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Friday, May 25, 2018 

The Houston Press is right: monthly pamphlets are getting too costly, and trades are preferable

The Houston Press addressed the increasing price of the pamphlets or single issue formats, which have long reached a solid $3.99 each, and are getting way too expensive for anybody to embrace the serial format in its current form, and company wide crossovers are making it worse. It's also said that:
The rise of the superhero movie juggernaut has led to an explosion of content available, but not necessarily content bought. In an interview with Publishers Weekly about declining sales, Julie Sharron, a staffer at the Secret Headquarters comic store in Los Angeles said, “There’s just too many [superhero] titles. People get overwhelmed, so it’s hard for customers to get into it. It seems like [superhero comics publishers] can’t figure out what people want.”
Or what they don't, such as the ultra-leftist politics we saw of recent, which are still lurking in some form or other, with Captain America one of the biggest victims. And what we do want, like the Spider-marriage with Mary Jane Watson and even reuniting the Atom and Jean Loring, to name but some examples, aren't being done out of childish dislike for fictional characters as though they were real life. This is just one of the reasons why older readers were discouraged, and even newer ones felt the same.
I can sympathize with her customers. Keeping up with superhero books has become a nightmare, especially if you’re a fan of staple heroes like Batman or anything involving the Avengers. It’s not to say you can’t pick a book and stick with it, but more and more they are tied to these massive interconnected universes that are designed to be consumed as a whole.

It often takes great books and shifts them into park just as they are getting going. I was combing through my longboxes the other day and decided I wanted to delve back into Wolverine and the X-Men again. I loved that book. It had a great cast of charming lesser characters like Quentin Quire and Broo and a self-contained Saved by the Bell vibe that made it utterly endearing. I stopped reading because it got dragged into the whole Avengers vs. X-Men thing and sort of ground to a halt. Same thing happened with Batgirl and Red Hood when Death of the Family was going on.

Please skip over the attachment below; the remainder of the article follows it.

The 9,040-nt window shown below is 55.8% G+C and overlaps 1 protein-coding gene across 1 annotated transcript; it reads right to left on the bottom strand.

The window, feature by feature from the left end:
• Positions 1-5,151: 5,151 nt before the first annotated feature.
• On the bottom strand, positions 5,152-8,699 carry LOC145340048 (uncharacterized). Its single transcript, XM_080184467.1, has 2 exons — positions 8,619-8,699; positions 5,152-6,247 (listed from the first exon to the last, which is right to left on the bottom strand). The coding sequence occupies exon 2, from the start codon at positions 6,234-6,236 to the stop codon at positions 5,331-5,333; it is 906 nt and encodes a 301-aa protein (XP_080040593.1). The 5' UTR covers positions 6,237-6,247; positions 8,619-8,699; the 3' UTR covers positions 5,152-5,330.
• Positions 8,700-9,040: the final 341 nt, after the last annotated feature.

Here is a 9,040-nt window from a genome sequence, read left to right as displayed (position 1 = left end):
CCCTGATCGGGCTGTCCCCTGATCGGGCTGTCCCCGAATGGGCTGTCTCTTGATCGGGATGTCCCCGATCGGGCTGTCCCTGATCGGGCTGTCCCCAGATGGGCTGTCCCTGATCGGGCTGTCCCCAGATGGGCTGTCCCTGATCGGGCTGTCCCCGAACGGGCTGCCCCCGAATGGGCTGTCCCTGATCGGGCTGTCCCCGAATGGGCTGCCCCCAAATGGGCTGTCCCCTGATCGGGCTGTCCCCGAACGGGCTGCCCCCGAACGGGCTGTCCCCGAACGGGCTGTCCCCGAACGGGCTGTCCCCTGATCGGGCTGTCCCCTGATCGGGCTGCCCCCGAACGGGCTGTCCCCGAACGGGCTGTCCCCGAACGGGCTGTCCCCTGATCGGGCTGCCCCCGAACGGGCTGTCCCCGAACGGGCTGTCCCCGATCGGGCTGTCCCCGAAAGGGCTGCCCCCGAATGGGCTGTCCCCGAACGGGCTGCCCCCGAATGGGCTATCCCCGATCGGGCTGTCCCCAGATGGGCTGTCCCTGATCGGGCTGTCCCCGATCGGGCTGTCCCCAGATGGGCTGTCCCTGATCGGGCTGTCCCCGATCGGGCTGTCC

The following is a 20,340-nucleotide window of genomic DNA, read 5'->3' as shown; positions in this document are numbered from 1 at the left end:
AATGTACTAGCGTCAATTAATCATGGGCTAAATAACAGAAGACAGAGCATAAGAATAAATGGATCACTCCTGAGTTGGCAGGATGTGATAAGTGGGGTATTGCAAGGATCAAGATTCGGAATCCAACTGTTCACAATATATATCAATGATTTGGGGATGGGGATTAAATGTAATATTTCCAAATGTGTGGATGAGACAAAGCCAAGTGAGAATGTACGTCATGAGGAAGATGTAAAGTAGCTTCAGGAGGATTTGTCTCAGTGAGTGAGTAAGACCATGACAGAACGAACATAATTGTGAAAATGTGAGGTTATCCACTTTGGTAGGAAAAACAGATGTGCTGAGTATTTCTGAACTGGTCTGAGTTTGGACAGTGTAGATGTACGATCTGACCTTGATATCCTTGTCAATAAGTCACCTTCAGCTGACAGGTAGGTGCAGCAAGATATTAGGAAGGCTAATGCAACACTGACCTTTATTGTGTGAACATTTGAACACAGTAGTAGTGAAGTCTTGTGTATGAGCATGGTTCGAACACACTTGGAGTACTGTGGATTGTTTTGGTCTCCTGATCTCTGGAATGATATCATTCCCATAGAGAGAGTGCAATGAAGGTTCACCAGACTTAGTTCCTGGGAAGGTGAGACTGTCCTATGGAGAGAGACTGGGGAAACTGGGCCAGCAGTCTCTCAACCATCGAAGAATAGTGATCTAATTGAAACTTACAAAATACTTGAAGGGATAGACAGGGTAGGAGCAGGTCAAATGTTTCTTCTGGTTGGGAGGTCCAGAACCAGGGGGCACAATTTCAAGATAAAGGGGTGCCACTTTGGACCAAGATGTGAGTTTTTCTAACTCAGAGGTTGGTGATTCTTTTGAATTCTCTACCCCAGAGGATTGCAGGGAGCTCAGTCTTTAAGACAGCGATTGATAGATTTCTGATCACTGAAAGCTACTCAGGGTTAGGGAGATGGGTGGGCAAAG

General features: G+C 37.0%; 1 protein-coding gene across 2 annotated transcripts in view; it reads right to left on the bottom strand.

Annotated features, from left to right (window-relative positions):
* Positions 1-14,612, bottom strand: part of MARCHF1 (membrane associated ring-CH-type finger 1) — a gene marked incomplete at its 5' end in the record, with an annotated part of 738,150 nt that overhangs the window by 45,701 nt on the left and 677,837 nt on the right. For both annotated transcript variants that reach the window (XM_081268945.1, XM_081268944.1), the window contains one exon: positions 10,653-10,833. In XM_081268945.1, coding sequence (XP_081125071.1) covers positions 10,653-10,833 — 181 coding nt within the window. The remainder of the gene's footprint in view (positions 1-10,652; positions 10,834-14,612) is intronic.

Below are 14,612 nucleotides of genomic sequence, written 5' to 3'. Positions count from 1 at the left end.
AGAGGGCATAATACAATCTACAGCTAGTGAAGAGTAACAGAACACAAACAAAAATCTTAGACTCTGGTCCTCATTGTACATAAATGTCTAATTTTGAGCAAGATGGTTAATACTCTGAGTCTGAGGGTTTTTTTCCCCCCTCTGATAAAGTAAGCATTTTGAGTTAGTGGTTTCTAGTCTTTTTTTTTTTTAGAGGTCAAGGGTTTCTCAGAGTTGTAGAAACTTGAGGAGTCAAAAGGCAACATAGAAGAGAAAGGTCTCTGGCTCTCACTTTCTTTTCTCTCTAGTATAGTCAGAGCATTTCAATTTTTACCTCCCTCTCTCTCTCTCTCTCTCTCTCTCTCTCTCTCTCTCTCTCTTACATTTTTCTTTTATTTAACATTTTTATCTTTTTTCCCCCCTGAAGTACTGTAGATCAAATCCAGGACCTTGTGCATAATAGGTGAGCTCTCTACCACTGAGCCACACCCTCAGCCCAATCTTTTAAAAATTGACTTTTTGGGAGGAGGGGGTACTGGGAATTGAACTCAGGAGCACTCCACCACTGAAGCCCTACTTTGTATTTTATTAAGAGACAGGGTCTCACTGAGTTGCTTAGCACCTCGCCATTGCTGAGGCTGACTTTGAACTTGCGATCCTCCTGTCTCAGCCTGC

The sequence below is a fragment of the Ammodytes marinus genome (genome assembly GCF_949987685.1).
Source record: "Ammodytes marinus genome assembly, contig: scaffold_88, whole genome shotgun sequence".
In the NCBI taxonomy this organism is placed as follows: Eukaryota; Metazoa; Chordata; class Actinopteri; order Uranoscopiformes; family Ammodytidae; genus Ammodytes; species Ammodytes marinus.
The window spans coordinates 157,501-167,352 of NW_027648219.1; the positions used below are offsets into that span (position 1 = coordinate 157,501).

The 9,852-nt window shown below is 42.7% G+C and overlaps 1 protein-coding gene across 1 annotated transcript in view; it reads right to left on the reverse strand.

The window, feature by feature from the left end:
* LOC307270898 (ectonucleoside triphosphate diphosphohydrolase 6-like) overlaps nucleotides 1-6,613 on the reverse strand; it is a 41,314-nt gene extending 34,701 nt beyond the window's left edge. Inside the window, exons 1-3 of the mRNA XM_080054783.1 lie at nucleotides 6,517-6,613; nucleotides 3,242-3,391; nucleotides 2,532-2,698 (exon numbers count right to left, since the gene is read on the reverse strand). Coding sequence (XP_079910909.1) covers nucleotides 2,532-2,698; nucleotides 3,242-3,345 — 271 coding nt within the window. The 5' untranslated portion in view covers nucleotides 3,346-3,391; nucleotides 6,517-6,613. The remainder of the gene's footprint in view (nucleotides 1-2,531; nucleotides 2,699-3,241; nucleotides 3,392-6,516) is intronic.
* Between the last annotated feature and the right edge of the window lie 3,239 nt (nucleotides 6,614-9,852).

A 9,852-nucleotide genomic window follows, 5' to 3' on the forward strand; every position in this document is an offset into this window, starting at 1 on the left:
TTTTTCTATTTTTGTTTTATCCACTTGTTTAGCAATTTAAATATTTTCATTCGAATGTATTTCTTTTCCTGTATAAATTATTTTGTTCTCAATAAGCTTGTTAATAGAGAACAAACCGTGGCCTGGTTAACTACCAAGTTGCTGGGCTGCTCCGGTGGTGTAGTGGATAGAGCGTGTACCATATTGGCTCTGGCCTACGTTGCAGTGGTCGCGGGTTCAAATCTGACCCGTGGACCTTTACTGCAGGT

That’s not to say that these giant events are bad. I loved Secret Wars for example, but it makes simply following a serialized format a constant battle to catch up on.
Just what I've thought, and to be sure, there's others out there who've learned the hard way that crossovers ever since the original SW from 1984 have been one of comicdom's biggest undoings. DC's still been bearhugging the whole approach like nothing wrong comes of it, with Dark Metal and Doomsday Clock their most recent crossovers, and they've doubtlessly got more in store soon enough. In fact, why must some of the new characters they've introduced in DM be introduced as part of a crossover, and not by ways of a one-shot special or an anthology? On that note, I think all the attention heaped upon the crossovers might've played an indirect role in the demise of anthology series. Some of the last I know of with sustained success include Marvel Comics Presents (1988-95) and Legends of the DCU (1998-2001). Beyond that, there's been very few anthologies coming out. They used to be considered an ideal place to publish a story spotlighting minor characters to test if they could carry a solo book. But today's there's very few, if at all, and while miniseries are still around, they aren't exactly being put to use as the testing fields they once were. As a result, it appears crossovers have taken the place of these more stand-alone concepts, with one of the worst being 1993's Bloodlines, and only 2-3 of the new characters seen there ever found longevity.